When needing to learn a new language for living, even if it's only temporary, in another country it's not necessary to understand the grammar of that language.
I myself use Spanish as a second language every day, and I've never studied Spanish.
For example, when I first arrived in Bogota, Colombia, I needed to order a drink at a bar. I wanted a rum and coke with lime. All I knew was: 'un ron con coca cola y limon, por favor' (a rum with coke and lime, please.) The uninterested bartender handed me a drink, and when I finished and wanted another I repeated the same words.
But, she stared at me and said 'tu vaso'. What? She repeated more or less, 'tu vaso, el vaso'. What? Eventually, irritated, she walked over to my plastic cup on the table and grabbed it. Oh! I thought. 'Vaso' means glass!
Then she said the word 'hielo' while pointing at the ice. I said, "Si."
Ok, now I knew the words for glass (maybe cup, too) and ice.
Since then, I've learnt the name of the drink 'Cuba libre' (rum and coke), and also an amazing word 'otro/otra' (depending on the gender) which means 'another'. Now buying this drink, and another and another, is easy.
My point is that my comprehension of the Spanish above was through experience, which involved association, and I never needed to understand the grammar. Even now, I learn grammar naturally by hearing Spanish every day and by trying to use it.
What I've learnt is that the required fundamental meanings of words and questions for communicating in any language are the same, and here is a simple list of what you should try to learn in your chosen new language (examples are in Spanish and English):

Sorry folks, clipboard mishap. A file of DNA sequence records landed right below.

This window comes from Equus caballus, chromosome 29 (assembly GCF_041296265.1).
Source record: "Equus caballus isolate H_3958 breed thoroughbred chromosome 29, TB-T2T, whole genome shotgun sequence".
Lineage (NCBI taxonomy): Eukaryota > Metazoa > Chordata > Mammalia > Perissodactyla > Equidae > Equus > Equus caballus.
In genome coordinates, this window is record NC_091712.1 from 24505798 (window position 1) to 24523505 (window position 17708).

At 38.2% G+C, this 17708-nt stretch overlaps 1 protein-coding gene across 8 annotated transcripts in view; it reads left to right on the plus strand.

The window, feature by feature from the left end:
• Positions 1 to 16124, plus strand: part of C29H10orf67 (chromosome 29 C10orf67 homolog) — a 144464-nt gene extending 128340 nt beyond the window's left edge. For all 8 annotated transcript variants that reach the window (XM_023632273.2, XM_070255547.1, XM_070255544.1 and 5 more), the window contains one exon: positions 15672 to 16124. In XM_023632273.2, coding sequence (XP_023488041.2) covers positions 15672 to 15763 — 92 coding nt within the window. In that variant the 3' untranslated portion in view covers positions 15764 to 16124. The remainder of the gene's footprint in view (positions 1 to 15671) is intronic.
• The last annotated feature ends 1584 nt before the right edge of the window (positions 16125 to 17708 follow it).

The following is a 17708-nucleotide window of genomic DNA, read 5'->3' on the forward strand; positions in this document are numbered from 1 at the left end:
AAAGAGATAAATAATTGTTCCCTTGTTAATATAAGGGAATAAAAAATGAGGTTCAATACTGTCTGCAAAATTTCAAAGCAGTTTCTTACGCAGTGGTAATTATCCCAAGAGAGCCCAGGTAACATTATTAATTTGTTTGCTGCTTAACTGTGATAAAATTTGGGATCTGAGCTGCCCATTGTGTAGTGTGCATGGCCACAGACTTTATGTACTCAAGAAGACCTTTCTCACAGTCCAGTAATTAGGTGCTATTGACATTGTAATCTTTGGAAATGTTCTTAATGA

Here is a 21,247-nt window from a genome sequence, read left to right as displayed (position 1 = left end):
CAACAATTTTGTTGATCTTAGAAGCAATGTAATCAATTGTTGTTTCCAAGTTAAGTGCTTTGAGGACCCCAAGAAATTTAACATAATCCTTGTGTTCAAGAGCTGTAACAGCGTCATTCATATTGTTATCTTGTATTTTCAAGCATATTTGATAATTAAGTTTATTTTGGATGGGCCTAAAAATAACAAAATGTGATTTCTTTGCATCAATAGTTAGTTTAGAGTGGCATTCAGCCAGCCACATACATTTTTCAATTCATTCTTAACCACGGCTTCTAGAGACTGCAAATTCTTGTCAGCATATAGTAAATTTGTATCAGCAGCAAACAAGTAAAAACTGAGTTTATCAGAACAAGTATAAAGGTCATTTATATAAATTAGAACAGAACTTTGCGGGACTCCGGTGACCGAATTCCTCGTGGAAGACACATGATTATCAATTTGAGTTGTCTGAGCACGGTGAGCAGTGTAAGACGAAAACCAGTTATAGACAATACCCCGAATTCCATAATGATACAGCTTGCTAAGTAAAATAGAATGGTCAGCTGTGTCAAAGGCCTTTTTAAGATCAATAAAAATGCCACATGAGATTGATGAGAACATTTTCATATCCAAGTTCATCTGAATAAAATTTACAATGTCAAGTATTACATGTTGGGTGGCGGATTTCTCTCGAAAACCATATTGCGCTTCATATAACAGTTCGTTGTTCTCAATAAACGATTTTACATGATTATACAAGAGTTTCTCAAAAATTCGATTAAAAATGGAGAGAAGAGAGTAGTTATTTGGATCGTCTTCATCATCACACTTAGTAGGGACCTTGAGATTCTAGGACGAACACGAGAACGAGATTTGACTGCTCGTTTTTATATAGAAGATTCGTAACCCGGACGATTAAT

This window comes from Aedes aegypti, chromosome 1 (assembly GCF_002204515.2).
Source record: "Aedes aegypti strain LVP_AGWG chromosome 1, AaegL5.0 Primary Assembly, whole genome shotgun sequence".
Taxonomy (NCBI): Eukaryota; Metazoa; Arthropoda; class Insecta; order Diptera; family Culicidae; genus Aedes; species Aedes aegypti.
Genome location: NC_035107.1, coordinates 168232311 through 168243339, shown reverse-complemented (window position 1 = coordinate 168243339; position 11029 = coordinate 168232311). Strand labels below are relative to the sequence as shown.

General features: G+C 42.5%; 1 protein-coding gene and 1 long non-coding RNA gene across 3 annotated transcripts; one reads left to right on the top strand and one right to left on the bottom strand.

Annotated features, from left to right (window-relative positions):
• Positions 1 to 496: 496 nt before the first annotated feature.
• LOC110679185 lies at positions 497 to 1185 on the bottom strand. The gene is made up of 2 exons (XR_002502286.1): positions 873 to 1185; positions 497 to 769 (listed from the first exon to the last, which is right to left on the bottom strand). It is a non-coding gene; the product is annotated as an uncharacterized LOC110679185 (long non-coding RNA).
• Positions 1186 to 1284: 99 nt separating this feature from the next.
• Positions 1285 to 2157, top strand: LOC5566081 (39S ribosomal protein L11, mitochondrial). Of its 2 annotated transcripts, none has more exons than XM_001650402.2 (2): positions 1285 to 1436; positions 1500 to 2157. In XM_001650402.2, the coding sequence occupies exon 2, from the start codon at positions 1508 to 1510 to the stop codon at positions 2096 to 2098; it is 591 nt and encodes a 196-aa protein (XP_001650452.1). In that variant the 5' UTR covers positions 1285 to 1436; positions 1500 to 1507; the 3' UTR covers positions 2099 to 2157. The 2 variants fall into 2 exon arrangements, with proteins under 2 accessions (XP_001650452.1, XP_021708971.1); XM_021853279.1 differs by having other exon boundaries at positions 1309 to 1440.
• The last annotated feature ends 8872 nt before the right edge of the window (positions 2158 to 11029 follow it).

Where am I? (Donde estoy?)
Where are we? (Donde nosotros?)
Where is ...? (Donde esta ...?)
There are ... /Are there ...? (Hay ...) (Hay ...?)
I want ... (yo quiero ...)
I don't want ... (yo no quiero ...)
Do you want ...? (Quiere ...?)
I need ... (yo necesito ...)
I don't need ... (yo no necesito ...)
Do you need ...? (Necesita ...?)
I have ... (yo tengo ...)
I don't have ... (yo no tengo...)
Do you have ...? (Tiene ...?)
I like ... (yo me gusta ...)
I don't like ... (yo no me gusta ...)
Do you like ...? (Te gusta ...?)
Now all you have to do is add other words which you can use a dictionary for, and you're communicating without knowing the grammar!
Two words to know if you don't know the name of something are:
'this' (este), and 'that' (eso)
For example, 'I want that, please.' (Quiero eso, por favor.') I use this all the time in the Colombian bakeries because I don't know the names of many things.
I'm going to stop here but do experiment and let me know what you think of this article.